This is a partial transcript of "Special Report with Brit Hume", April 28, 2004 that has been edited for clarity.

Watch "Special Report With Brit Hume" weeknights at 6 p.m. ET

BRIT HUME, HOST: If there is one thing that both political camps seem to agree on this election year, it is that the nation remains as closely divided politically that was four years ago. And that, as you will be able to see, is reflected in current polls, including our own, which shows the presidential race basically tied and that it has been that way for some time. Why is this?

We turn to the man that runs the numbers for Bush-Cheney, senior political adviser Matthew Dowd.

Welcome to you, sir.

MATTHEW DOWD, BUSH-CHENEY '04: Glad to be here.

HUME: Why is it that the overall situation after all we've been through: 9/11, new president, tax cuts, economy down, economy -- all these developments; interesting times, as the Chinese might call them, things remain much as they were four years ago in your judgment?

DOWD: I think part of it has to do with the fact that this country is, one, evenly divided, but we now have so few people that really swing from election to election. And if you look at past exit polls, basically it's 45 to 46 percent of the country says they're Republican and performs -- and when they vote like a Republican. And 45 percent to 46 percent either are Democrats or vote like they are a Democrat. So there is only really 8 to 10 percent in between. And that's why this election is very tight.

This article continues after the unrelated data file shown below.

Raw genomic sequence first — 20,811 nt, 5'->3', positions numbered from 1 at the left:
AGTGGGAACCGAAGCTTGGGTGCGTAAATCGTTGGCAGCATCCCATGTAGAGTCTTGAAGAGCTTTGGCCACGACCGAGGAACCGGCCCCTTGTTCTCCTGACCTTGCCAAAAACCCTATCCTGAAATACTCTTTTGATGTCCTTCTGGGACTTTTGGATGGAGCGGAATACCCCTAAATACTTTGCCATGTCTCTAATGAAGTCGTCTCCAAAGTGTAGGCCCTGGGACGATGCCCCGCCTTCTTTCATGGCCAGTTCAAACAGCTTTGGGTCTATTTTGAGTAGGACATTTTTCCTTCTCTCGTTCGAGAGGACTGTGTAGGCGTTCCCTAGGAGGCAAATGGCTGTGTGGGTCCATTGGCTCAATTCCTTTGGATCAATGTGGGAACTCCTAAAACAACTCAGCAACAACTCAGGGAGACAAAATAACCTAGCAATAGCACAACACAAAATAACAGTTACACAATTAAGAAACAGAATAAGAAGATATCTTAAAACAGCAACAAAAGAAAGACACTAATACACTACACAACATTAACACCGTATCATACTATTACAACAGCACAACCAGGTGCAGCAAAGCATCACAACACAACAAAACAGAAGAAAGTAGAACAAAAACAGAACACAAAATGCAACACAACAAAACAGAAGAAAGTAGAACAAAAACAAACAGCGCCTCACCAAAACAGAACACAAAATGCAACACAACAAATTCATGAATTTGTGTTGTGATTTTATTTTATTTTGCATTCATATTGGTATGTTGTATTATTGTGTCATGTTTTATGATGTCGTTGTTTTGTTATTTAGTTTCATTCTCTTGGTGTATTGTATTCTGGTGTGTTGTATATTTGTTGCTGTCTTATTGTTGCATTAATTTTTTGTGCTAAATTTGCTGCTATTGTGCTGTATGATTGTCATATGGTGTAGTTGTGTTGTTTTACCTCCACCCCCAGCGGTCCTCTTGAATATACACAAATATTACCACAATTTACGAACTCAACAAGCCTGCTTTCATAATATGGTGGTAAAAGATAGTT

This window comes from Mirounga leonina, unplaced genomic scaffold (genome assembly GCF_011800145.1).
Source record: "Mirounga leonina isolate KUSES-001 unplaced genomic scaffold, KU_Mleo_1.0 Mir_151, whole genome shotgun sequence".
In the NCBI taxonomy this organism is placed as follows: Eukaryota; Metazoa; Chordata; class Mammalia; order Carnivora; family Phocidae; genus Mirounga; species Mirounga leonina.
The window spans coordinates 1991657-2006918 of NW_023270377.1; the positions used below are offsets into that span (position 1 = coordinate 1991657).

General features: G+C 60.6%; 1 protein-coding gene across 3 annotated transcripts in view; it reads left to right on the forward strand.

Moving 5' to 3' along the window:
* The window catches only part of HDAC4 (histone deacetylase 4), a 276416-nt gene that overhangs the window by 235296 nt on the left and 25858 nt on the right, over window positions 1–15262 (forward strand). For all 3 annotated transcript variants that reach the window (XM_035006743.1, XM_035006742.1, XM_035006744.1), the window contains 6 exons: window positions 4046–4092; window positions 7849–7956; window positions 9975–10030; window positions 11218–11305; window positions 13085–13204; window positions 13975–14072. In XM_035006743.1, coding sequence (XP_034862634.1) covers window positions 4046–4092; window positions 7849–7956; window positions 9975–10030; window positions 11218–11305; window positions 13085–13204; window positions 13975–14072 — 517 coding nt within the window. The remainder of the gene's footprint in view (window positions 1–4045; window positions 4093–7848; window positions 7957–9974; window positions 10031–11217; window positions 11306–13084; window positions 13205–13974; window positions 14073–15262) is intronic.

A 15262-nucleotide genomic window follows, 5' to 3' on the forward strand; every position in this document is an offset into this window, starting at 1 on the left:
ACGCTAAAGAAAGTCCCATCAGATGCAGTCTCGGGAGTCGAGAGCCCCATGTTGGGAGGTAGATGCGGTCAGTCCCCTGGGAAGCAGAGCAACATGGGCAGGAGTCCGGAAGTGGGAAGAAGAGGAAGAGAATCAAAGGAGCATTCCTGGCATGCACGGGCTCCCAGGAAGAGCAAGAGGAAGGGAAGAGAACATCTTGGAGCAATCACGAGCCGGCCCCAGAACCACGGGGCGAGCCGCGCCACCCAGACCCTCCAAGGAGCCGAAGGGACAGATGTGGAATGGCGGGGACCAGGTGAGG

HUME: Well, let me ask you about that, because there's a very large number of people who identify themselves as Independents, which presumably makes them available, depending on the circumstances, to either party. What about that?

DOWD: Well, that's -- it's interesting when you go further down, people say they're Independent, but when you find out how they vote, 75 percent of Independents either vote straight Democratic or Republican.

HUME: How do you know this? You knew this from exit polling last time around, or what?

DOWD: You look at the internals in exit polls in 2000, and '96, and '92. And it's a shrinking group of people. In 1984, when Reagan ran and won, there was about 20 percent of the people that truly swung, which is why you had a race that fluctuated in bigger margins. Today, 8 percent, 10 percent swing and so it's why this race will probably stay within three, four, five points from now until Election Day (search).

HUME: So you don't think there's any chance that somebody could break out and there could be a landslide?

DOWD: I define a landslide as winning by four or five points. Honestly, because...

HUME: Anymore, you mean?

DOWD: Yes. Anymore. Today until the sort of dynamics change. And I don't think that it will change fundamentally this year. It's going to take other things happening over time. But this year I think John Kerry or George Bush walks into Election Day with 45 or 46 percent of the vote and then they fight over eight to 10 percent of the rest of the country.

HUME: Well, let me ask you this, though. We had a period of time after 9/11, and it went on for some time, when the president enjoyed these stratospheric approval ratings. Which had to include some of these people who are -- who are -- you would include now as absolute lock, automatic votes for John Kerry. What about that? What changed?

DOWD: There was a time when his obviously -- when his approvals were in the 80s and 90s that we were getting high approval ratings among Democrats, which is the biggest driver of that. Our approval rating among Republicans is still the same as it was right after 9/11.